“This is a Bill to allow for a termination of a pregnancy in Ireland, where the foetus has a condition which is incompatible with life. This is an issue which I think has probably affected every Deputy in the House – it’s one which the Minister For Justice himself has described as an intolerable cruelty and I think it is motivated really by my desire to see something done in relation to this matter.
We’re talking about women and families, who in the main are dealing with much-wanted pregnancies who experience a diagnosis which is clearly devastating – that the foetus is not going to survive – and having to deal with that grief is compounded by the body-blow that they are then forced to leave this country – they are not given adequate information.
The information they are given is given in a climate of secrecy and then they are not allowed bring the remains of the foetus back – it can sometimes get posted back. We’ve heard stories of some people bringing it back in the boot of a car.
Now this is something that has been correctly taken, in my opinion to the United Nations as a human rights violation and as inhuman and degrading treatment. And I think that what we have to say is that this is happening now. There are large numbers of people who experience this in Ireland every year.
One Liverpool hospital has made a special arrangement, such are the numbers involved – and over 90% of Irish people say that they believe a pregnancy should be terminated in these circumstances.
And the only argument put up against that is the unpublished opinion of the present Attorney General who we are told said that it won’t be constitutional.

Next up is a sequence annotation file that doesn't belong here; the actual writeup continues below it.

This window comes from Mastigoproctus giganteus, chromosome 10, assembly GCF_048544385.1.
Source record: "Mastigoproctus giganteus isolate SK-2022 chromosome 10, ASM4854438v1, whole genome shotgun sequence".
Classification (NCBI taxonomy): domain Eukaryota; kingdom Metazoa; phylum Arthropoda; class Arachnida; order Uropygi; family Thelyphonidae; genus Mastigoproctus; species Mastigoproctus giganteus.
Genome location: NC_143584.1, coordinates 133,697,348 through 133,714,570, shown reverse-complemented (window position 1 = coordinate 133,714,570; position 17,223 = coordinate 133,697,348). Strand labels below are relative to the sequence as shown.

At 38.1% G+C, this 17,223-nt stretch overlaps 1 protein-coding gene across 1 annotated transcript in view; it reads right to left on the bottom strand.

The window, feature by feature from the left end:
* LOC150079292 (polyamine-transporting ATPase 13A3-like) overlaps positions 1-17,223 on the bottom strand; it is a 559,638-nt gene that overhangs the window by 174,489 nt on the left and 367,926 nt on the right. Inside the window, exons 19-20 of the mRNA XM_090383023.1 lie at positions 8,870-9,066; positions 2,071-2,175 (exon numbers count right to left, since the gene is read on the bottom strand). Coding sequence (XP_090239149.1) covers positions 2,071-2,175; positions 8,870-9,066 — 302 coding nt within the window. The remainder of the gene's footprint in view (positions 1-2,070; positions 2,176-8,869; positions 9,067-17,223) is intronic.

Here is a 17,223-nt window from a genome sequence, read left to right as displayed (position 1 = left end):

Now I have to respond to that by saying that it’s a fact that there are other opinions by eminent legal people and by a former Attorney General which disagrees with that view – and the only way we resolve the conflict is if we bring in legislation and have the Supreme Court adjudicate on it.
The State’s previous Attorney General made the argument that I’m making now that in the case of ‘D’ versus Ireland at the European Court of Human Rights – where the Court found that there was at least a tenable argument which could seriously be considered by the domestic courts to the effect that the foetus was not an unborn for the purposes of ‘Article 43.3’, or that even if it was an unborn, it’s right to life was not actually engaged as it had no prospect of life outside the womb – so in actual fact the State has previously argued that it would be constitutional to legislate in this circumstance.
Now I’m aware that Minister [Alex] White and Minister [Alan] Shatter and other ministers have stated publicly that they believe that this issue should be addressed.
What I’m saying to the Government is that in your lifetime, this won’t be addressed unless we move legislation on it, bring it to the Supreme Court, have them adjudicate and end the misery for these families so they can deal with it as a normal tragedy, without the added burden of having to travel out of the country in secrecy.”
Independent TD Clare Daly in the Dail today.
Previously: A Vital Amendment